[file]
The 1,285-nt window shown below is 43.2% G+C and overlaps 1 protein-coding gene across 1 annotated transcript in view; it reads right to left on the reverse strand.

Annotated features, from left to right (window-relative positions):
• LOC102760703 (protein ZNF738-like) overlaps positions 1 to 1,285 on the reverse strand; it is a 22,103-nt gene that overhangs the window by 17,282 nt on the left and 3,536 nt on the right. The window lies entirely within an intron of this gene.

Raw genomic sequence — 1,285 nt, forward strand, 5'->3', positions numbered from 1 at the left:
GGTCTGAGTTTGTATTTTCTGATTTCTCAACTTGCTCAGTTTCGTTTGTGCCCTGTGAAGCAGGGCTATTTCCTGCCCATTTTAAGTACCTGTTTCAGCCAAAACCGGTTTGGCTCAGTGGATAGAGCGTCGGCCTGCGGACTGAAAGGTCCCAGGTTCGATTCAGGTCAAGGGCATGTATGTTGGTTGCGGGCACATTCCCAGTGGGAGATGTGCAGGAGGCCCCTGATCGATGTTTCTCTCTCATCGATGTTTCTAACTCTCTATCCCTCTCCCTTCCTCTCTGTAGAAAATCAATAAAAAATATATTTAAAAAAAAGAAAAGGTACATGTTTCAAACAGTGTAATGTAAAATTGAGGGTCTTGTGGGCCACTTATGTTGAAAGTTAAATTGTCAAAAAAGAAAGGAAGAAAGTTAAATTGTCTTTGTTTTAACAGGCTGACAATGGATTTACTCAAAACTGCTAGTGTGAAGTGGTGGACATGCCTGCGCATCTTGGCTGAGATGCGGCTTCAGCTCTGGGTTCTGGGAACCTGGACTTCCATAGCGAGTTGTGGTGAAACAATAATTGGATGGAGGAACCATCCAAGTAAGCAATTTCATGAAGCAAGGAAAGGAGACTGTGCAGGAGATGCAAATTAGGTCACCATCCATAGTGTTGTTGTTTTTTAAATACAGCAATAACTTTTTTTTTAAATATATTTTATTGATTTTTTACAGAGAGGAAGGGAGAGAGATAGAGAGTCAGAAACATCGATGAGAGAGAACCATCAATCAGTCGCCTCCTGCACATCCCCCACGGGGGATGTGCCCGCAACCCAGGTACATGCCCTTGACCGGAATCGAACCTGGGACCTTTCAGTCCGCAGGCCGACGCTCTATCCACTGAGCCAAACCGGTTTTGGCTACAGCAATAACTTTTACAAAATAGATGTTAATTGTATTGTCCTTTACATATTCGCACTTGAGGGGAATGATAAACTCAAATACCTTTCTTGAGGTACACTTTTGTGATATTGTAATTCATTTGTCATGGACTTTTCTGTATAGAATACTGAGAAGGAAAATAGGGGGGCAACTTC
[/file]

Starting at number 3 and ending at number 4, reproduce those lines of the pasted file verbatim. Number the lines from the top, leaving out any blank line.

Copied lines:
• LOC102760703 (protein ZNF738-like) overlaps positions 1 to 1,285 on the reverse strand; it is a 22,103-nt gene that overhangs the window by 17,282 nt on the left and 3,536 nt on the right. The window lies entirely within an intron of this gene.

Raw genomic sequence — 1,285 nt, forward strand, 5'->3', positions numbered from 1 at the left: